Blue-white fruit test on bottom plate.
Plateelbakkerij De Lampetkan.
The fruit test and bottom plate have an oval, octagonal shape and profile edges, modelled in relief, consisting of branches and shells. The fruit test stands on three legs, the handles are made of a shell between two brackets. The fruit test and bottom plate are painted in blue with floral patterns on a light blue coloured tin glaze fond. On the light curved flat of the bottom plate is an eight sided plane, painted with loose flowers and leaf branches. The eight-sided edge and a part of the flat are divided in eight areas and painted with two types, alternately applied, floral decors. The fruit test is painted in the same way, in the flat are holes. The bottom is painted with diamonds and leaf branches.
Dimensions: fruit test: length 28.3 cm, width 22.3 cm, height 8.4 cm; bottom plate: length 26.3 cm, width 22.3 cm, height 3.4 cm, height fruit test on plate: 9.4 cm.
Condition: fruit test: glued large shard to part of the wall, edge wear to holes, edge, and ears, to the bottom some glaze loss at the three holes. Bottom plate: two glued cracks, wall at the tear restored, wear to the edge.
A very similar set is in the collection of the Musée Ariana in Geneva, depicted in Schumacher (p. 34). The fruit test on bottom plate is marked YVDUYN for Johannes van Duin, from 1764 to 1773 owner of Plateelbakkerij De Porceleyne Schotel. Other items are a set of Plateelbakkerij De Porceleyne Bijl in the collection of the Rijksmuseum Twenthe, depicted in Lunsingh Scheurleer (p. 206) and two 1761 dated sets of Plateelbakkerij De Porceleyne Fles. The latter are part of the Lavino collection (p. 169, top photos). From Plateelbakkerij De Lampetkan are also a butter dish on bottom plate and an ink set with candle holder known, which have, completely or partly, the same floral decoration. They are part of the collection of the Municipal Museumin the Hague and are depicted in Eliëns (p. 136, no. 14, p. 137, no. 15).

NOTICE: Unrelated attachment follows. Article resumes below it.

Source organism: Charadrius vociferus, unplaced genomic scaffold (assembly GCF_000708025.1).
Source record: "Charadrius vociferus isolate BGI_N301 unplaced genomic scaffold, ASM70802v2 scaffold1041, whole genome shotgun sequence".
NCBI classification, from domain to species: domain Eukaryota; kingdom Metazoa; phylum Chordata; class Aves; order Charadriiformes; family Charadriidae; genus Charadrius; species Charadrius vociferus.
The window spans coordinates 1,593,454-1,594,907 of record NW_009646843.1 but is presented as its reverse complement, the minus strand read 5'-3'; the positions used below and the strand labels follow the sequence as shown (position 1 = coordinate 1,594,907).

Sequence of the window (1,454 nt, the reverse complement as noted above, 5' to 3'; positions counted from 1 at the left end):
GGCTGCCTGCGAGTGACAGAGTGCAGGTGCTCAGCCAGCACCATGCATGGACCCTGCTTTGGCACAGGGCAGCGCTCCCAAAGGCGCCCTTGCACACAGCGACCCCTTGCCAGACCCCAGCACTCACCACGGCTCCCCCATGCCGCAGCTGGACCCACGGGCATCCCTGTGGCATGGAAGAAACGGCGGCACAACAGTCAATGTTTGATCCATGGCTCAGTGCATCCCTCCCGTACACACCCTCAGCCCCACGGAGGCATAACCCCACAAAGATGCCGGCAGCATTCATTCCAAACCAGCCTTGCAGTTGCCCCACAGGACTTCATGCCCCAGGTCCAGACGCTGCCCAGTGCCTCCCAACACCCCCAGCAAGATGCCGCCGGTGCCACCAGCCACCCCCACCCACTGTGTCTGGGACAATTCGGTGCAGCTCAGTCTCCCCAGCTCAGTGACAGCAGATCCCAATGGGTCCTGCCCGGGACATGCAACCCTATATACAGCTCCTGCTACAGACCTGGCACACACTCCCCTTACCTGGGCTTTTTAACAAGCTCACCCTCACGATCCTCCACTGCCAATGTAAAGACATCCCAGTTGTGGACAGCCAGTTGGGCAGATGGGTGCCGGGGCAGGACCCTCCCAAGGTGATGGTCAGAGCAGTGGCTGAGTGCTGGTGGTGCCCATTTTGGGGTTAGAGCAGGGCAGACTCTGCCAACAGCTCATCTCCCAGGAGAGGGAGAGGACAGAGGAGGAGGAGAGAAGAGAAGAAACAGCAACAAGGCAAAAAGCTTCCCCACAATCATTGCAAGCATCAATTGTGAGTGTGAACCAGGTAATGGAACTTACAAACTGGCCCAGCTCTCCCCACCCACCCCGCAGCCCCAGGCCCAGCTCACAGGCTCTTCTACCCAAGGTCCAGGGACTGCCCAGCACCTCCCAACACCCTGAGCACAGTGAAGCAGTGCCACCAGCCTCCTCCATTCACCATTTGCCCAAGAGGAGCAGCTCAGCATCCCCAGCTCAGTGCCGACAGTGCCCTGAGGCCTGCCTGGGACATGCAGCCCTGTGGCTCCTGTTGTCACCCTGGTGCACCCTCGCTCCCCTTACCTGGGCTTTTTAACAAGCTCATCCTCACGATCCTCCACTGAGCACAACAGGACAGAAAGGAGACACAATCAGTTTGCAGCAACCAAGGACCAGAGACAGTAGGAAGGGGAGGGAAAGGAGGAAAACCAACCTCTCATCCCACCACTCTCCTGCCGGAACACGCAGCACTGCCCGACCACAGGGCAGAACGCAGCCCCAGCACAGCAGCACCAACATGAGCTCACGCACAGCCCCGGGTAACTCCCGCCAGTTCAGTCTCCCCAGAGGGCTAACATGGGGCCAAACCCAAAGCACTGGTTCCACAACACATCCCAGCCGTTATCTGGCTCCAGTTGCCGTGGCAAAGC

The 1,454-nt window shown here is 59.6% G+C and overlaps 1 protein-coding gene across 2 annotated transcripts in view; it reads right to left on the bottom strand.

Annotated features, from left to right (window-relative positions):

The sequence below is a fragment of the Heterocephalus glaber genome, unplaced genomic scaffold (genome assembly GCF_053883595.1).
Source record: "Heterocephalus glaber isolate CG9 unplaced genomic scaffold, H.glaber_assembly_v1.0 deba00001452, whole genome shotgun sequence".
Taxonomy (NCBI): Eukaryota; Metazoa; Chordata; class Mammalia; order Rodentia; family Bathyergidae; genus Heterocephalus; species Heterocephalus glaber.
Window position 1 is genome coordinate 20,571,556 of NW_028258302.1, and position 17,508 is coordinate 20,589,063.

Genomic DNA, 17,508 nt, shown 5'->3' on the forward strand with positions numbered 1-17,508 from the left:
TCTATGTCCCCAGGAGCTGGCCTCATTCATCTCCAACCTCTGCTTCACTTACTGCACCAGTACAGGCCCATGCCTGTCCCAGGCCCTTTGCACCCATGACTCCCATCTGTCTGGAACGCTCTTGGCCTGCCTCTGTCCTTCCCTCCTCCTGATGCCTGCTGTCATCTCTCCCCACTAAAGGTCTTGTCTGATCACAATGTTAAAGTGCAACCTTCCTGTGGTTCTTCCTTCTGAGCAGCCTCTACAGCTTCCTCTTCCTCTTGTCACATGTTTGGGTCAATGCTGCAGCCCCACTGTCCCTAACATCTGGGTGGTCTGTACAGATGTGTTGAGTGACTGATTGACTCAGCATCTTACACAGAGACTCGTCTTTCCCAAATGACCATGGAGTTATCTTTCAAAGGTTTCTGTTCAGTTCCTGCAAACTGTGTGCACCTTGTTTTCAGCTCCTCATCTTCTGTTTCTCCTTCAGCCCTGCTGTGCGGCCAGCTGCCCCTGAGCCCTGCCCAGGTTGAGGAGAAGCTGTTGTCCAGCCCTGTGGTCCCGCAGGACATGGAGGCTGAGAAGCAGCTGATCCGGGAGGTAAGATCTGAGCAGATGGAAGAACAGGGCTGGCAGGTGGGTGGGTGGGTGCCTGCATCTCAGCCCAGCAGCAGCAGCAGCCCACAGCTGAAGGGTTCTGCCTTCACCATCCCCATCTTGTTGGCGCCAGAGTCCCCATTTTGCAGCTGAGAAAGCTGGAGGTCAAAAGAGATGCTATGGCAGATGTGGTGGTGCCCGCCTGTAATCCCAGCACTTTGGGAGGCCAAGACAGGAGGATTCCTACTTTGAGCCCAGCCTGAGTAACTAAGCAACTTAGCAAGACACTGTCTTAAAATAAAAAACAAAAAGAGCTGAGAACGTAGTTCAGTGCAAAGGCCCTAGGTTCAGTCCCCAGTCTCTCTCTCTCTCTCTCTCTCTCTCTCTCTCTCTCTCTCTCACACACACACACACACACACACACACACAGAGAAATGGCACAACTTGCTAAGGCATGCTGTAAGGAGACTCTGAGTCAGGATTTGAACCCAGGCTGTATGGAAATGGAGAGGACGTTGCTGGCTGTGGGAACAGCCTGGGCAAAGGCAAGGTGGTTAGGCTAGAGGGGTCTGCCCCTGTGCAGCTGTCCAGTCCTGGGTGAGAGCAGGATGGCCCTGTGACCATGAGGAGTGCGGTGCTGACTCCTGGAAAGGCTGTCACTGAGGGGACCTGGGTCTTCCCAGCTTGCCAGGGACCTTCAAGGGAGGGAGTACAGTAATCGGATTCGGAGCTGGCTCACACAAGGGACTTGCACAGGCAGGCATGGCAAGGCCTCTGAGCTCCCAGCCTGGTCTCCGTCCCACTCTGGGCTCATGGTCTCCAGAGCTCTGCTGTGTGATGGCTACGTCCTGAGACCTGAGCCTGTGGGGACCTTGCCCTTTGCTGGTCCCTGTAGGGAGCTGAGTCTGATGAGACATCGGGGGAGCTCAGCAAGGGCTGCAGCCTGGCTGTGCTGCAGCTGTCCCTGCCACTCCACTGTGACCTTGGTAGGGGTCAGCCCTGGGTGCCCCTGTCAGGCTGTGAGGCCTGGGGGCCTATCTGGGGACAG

Fruit tests were used for small fruit - strawberries, raspberries and Berry - that were washed before consumption. This fruit was placed on the test, and thanks to the bottom plate which caught the water remains it could be placed directly on the table. In various sources, they are also called 'strawberry tests' (Eliëns, p. 124). Judging by the surviving items they must have been popular and commonly used objects. Except oval shaped fruit tests on bottoms plates, also round and hexagonal items were part of the Delft production assortment. They were also made outside of Delft, as can be witnessed by the branded copies from the Arnhem based factory (Duysters, pp. 114-115, 170-175). A round fruit test without bottom plate from the hand of the painter Gatse Sytses is a rare example from 1760-1770 from the Gleibakkerij of the Tichelaar family in Makkum. The piece is in the collection of Ceramics museum Princessehof (OKS 2005-054) in Leeuwarden.
Christie's Amsterdam, European ceramics and glass, Dutch delftware, 10 May 2001 (sale 507), Amsterdam 2001.
K. Duysters (ed.), Arnhem faience (1759 - ca. 1770). ‘Een Europees avontuur’, Zwolle 2008
T.M. Eliëns (ed.) of Delft earthenware. ‘Geschiedenis van een nationaal product’, part II, Zwolle/Den Haag 2001
M. Lavino, The Lavino collection, Lokeren, without year.
D.F. Lunsingh Scheurleer, Delft. Niederländische Fayence, München 1984
A.-C. Schumacher, La donation Clare van Beusekom-Hamburger. Faïences et porcelaines des XVIe – XVIIIe siècle, Genève 2010
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